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The technology to combat computer hackers is improving, but the most potent weapon is still the individual company's adherence to best practices.
Esther Shein, CFO Asia
November 15, 2007
It's every CFO's nightmare. A fax comes in containing a thinly veiled threat: "You have a breach in your security system and you need to hire us to fix it.'' People typically ignore the fax until a second and then perhaps a third message comes — this time with a sample report of credit card numbers, says Gene Fay, a vice president at RSA Security Inc., the security division of storage giant EMC. The threat becomes stark: "You need to pay us or we'll post all these numbers to a website." If the company opts to pay, the hacking rarely gets reported. If they try to fight and find the perpetrators, they may step into a murky world of organized crime.
Reports about major companies' networks getting hacked are becoming frighteningly commonplace. The hacking has evolved from a kid defacing a Website five or six years ago to organized crime groups realizing there is big money to be made from stealing a company's sensitive customer information. Security experts say that in Russia, for example, loose law enforcement is motivating computer programmers to design malware that can be used by cybercriminals to steal credit card and social security numbers and sell the information on the black market.
Database hacking is not limited to any particular region. "It's a transborder data flow problem, which means the thefts and attack strategies quickly move from jurisdiction to jurisdiction, so the applicability of the laws is difficult to discern," says Andrew Walls, a research director with Gartner Group in Melbourne. But Asia is becoming a particular target, in part because of the philosophy of trust that companies in this region tend to nurture. "We're seeing a trend of information being scanned and looked at more on the Asian market, which we believe will result in more hacking into systems, because the people doing the penetration testing or identification of vulnerabilities are going to see them as easier opportunities,'' says Doug Howard, chief operating officer of BT Counterpane, a managed security company in the United States.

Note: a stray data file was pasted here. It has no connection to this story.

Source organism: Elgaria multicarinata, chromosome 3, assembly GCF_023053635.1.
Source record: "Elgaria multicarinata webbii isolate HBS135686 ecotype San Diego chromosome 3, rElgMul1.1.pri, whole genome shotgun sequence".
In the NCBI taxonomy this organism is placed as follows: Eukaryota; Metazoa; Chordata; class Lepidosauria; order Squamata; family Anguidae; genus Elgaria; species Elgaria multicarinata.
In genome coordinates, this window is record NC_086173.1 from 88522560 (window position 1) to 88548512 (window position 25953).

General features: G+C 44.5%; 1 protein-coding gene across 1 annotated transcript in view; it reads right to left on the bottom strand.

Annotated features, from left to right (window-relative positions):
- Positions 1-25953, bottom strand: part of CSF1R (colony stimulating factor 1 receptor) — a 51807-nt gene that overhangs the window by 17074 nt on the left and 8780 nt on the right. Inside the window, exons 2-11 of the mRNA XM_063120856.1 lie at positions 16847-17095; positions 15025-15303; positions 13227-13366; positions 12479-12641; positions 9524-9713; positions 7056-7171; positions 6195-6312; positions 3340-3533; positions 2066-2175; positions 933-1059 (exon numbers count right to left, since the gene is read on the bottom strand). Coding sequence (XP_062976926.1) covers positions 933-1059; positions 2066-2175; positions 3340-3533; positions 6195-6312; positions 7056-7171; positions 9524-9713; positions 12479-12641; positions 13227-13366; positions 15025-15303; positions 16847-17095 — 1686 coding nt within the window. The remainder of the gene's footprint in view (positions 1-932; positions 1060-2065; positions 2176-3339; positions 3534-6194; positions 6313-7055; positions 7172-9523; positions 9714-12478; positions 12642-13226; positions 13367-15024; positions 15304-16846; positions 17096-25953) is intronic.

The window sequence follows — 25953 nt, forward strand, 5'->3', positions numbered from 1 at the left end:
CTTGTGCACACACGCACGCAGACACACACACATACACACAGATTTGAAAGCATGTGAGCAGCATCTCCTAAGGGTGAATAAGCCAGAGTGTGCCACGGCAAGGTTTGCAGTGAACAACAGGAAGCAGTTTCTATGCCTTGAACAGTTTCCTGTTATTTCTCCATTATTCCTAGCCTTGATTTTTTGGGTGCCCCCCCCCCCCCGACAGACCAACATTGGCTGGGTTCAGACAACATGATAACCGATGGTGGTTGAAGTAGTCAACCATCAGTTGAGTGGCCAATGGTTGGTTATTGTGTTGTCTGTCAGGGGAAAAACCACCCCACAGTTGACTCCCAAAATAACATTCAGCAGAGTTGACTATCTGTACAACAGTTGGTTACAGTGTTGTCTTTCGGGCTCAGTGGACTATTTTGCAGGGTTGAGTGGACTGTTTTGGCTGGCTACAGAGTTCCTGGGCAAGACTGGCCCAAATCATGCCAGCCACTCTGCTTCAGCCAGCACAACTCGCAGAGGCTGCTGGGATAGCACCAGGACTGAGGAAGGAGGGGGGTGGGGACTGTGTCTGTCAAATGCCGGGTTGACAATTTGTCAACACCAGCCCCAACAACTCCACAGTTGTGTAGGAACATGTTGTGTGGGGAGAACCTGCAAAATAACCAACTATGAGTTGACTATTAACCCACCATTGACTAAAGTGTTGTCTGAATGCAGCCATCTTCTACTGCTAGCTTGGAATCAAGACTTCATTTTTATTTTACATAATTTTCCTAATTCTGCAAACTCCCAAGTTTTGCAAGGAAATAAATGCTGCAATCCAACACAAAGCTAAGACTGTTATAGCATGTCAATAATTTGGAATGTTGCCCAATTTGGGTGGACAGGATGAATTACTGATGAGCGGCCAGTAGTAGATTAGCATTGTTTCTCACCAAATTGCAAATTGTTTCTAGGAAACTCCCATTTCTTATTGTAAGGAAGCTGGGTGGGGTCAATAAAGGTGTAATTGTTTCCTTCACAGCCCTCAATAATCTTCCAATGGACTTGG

Companies in Asia that are only now starting to open their businesses to the outside world are especially vulnerable. When Techcombank decided to become the first bank in Vietnam to provide customer Internet banking services, officials knew standard passwords wouldn't be enough for database protection because of the hackers' aggressive techniques. The bank chose RSA's Two-Factor Authentication (2FA) key token system for user authentication. When customers first register for the Internet service, they are given the token key, a user ID and user guide. The password they create combined with the token key becomes their login password. Their account will be locked if one or both passwords are entered incorrectly.
Focus on Best Practice
The good news is that the tools to combat hackers have become more sophisticated, allowing companies to home in at a very granular level. The bad news is that hackers are rapidly working out what exactly those tools are. That is why companies must recognize that technology in and of itself will not prevent network attacks, security experts say. First and foremost, they must have the fundamentals in place.
"If you've got weak passwords and [there are worms or Trojans] in Web-based applications, hackers will gain access to back-end databases," says Johannes Ullrich, chief research officer at the SANS Institute, which provides information security training and certification. "Companies often fail to apply patches or use strong passwords or ensure that the code they write internally is secure, because it's too time-intensive."